Also, Zippy Fish is one of the all-time great names (and yes, she is apparently fast and agile).

Infographic of who is (probably) still here since ANZAC Day 2021:

(Morcs needs to cameo to be the only player to play in the first six seasons.)

Hype video belatedly dropped.

The club has re-started their announcements after a few months off: Maddy Gray and Jamiee-Lee Morrow renewed, and MARSHALL SIGNED ALREADY.

Dani’s back and that makes me happy, but, 35? They couldn’t give her her 6?

Numbers have been all over the shop this pre-season; don’t believe any of them for now. Note that last year every VFLW-listed player was 41+, to avoid clashes with AFLW-listed cameos. As a result, Grace Dicker and Bella Clarke were the only players to maintain their numbers (44 and 45).

P.S. Why do you hate Dani’s premiership #14 so much?!?

Coates fixture is out. As previously it’s a godawful mess; most but not all rounds are spread over multiple weeks. Through some bizarro ■■■■ Calder and Bendigo have perfectly synced themselves up date-wise (but not round-wise) for their byes. That’s not ideal for us.

VFLW round VFLW date Calder bye Bendigo bye
1 23-Mar x x
2 30-Mar x x
3 6-Apr x x
4 13-Apr
5 20-Apr
6 27-Apr
7 5-May
8 11-May
9 18-May x x
10 25-May
11 1-Jun
12 9-Jun x x
13 15-Jun
14 22-Jun
F1 29-Jun x x
F2 6-Jul x x
F3 13-Jul x x
F4 21-Jul

There will be some State matches etc in some of those byes.

On a side note, considering the Grand Final is in July, I wonder if Dani Marshall will play for the USA Freedom in the AFL Transatlantic Cup, this August in Toronto?

I don’t… but I don’t have a signed guernsey with #14 on it either :sunglasses:

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Happy 22nd birthday to our (maybe) captain, El Chaston.

Sarah Ford confirmed as returning.

NEW players: Emily Gallagher and Tyla Crabtree.


Tyla was sixth nationally in the AFLW 2km time trial (7:42).


  • Height: 161cm
  • D.O.B: 04-09-2005
  • Leagues: Coates Talent League Girls, AFLW U18 Championships


  • Contested work
  • Competitiveness
  • Defensive pressure
  • Endurance
  • Clean hands
  • Strength


  • Kicking
  • Outside game


Crabtree had a stuttered start to the season missing a couple of games in the first month, and then eventually being able to adjust by the midway point of the Talent League competition. Once she got going, the inside midfielder consistently found the ball and was not afraid to throw herself at every challenge for both GWV Rebels and Vic Country.

Slotting seamlessly into the Vic Country lineup, Crabtree played all three games, averaging 14.3 disposals and 3.0 tackles per match, symbolic of her defensive nature. She is consistently competitive and aggressive at both the ball and opposition, providing four-quarter effort which is supported by a high endurance base.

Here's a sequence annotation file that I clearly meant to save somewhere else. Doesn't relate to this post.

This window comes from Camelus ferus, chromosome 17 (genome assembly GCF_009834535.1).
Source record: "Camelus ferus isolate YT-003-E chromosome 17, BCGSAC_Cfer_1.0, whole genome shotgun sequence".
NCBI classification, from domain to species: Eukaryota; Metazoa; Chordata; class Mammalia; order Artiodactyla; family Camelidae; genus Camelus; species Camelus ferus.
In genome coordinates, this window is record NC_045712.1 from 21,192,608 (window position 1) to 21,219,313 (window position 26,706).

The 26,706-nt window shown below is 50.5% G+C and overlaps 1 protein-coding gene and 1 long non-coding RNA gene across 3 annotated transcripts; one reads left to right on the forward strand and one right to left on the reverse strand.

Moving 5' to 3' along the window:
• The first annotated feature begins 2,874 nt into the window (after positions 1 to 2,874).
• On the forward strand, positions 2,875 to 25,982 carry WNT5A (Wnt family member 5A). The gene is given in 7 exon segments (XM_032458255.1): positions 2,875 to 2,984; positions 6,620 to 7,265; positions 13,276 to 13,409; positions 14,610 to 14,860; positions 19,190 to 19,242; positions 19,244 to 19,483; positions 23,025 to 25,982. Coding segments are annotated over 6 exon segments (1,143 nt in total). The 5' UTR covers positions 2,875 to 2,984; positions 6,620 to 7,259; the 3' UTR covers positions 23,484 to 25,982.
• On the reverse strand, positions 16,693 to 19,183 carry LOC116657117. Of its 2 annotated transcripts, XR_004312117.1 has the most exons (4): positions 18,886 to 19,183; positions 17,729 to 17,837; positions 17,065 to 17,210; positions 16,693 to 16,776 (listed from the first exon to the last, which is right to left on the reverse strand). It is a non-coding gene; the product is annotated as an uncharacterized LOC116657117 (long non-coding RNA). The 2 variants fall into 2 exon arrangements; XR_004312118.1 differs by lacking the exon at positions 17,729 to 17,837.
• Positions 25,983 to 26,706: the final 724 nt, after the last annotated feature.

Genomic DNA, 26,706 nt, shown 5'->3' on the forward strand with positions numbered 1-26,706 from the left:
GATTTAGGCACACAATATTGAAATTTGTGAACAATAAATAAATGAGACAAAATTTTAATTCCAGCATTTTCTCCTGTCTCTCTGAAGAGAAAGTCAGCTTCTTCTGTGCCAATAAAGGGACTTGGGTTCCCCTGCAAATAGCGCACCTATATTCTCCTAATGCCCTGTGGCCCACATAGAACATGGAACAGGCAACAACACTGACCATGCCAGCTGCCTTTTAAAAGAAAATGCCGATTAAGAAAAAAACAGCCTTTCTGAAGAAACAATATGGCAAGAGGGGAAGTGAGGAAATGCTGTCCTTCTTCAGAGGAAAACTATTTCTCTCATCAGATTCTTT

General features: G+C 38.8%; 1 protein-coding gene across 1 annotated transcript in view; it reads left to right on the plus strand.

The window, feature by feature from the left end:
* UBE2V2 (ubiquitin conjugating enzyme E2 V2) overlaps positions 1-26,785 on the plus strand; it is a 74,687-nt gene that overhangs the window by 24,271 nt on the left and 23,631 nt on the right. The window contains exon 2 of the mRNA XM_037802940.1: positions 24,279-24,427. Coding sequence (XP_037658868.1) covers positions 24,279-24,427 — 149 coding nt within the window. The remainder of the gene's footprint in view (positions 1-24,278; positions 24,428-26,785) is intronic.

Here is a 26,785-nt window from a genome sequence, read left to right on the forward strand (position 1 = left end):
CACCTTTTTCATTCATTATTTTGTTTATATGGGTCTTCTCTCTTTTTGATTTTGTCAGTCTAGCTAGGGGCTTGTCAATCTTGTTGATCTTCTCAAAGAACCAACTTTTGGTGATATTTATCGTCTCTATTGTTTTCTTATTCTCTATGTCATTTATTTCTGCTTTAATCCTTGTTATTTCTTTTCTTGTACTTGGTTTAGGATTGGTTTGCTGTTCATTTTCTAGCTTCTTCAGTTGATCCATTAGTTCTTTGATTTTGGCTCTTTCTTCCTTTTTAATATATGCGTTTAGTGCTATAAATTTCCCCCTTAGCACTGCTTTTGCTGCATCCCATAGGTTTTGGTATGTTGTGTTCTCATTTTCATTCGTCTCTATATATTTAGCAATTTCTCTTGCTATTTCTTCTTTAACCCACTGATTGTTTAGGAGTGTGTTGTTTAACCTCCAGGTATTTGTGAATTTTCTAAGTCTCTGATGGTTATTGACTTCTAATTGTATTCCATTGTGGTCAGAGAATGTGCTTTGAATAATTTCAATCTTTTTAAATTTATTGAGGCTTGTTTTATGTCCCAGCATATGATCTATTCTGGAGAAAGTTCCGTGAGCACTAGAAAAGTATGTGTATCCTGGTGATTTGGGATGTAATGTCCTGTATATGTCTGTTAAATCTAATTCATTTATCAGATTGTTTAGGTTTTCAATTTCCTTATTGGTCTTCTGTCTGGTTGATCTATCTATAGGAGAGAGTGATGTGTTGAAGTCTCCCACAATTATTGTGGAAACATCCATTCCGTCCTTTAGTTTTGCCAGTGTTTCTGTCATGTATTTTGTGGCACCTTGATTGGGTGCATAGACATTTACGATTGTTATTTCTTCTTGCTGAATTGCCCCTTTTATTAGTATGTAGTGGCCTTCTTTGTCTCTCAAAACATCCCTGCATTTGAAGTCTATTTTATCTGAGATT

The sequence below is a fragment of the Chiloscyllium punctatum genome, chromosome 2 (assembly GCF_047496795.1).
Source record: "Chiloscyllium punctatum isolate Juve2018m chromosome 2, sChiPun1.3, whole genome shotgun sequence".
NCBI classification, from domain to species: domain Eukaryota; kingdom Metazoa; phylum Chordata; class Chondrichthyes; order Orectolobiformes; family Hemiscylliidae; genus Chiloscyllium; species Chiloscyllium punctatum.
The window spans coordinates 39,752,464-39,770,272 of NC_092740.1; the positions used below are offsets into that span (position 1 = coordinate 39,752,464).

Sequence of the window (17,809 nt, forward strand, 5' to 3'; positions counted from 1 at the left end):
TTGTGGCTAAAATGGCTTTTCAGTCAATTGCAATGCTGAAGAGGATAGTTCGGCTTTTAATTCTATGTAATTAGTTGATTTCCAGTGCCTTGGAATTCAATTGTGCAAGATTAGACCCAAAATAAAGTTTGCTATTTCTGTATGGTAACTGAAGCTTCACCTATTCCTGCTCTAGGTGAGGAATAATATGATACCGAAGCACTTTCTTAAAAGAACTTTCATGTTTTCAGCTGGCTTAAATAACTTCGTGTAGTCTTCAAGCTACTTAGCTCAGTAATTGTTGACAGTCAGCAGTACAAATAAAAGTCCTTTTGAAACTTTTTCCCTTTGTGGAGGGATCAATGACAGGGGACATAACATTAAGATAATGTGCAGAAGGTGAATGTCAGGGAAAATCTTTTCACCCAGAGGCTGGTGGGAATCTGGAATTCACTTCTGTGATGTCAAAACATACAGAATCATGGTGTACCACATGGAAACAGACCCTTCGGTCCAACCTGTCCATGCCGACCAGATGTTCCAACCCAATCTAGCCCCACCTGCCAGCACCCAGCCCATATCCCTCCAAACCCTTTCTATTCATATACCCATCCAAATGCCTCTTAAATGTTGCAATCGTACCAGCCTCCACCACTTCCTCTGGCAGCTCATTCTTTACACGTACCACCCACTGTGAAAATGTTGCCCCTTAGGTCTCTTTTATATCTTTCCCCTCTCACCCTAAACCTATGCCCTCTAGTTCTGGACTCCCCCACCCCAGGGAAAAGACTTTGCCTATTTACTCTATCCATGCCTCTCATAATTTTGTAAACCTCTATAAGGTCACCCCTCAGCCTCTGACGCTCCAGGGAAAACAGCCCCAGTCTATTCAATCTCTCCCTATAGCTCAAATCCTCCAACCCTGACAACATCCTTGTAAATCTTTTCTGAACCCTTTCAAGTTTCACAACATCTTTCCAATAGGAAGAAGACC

She finished among the top athletes in the 2km time trial at the AFLW Draft Combine, and her running capacity shows on the field. Though not athletic, Crabtree is quick by hand which underpins her game. She is one of the cleanest ball users at ground level, often winning it one take and scooping it out to a nearby runner.

Those clean hands coupled with her defensive pressure and natural competitiveness is what has earned her an AFLW Draft Combine invite. For a 161cm player, Crabtree is strong at the coalface, gets down low and earns her touches, but pushes hard around the ground to find the ball. As the season went on, her production went up.

Not known as an aerialist, Crabtree had one out of the box in Round 14 against Northern Knights, taking six marks to go with her 27 touches. At ground level is where Crabtree thrives, and her contest-to-contest work allows her to have sustained impact at repeat stoppages. Not always the flashiest player given improvements could come in her polish, Crabtree plays an important inside role that makes her teammates better.

Crabtree’s areas of development come in her kicking and outside game, with the bulk of her best work done in close. She can cove the ground well and could play a defensive role in another position, but further developing that impact and execution will take her game to another level.

From an inside standpoint though, Crabtree ticks a lot of the boxes, and that defensive-minded role with her incredible desire to win each contest will appeal to clubs. She is one of a number of players who could feature later in the draft which would be attributed to a consistent season when on the park.

Ha, I get reminded to look at the EFC VFLW Hudl page and see Ava Jordan is listed for “2023”. In 2023 she played one game for FCFC as a junior, before not being drafted.

Apparently AFLW drafters told her “you must be THIS TALL to ride” :smiling_imp:


Hey, I picked this one out back in December from a training session.

That post being the third bloody match in Google… and about all that exists!

Crabtree a few bits of video action at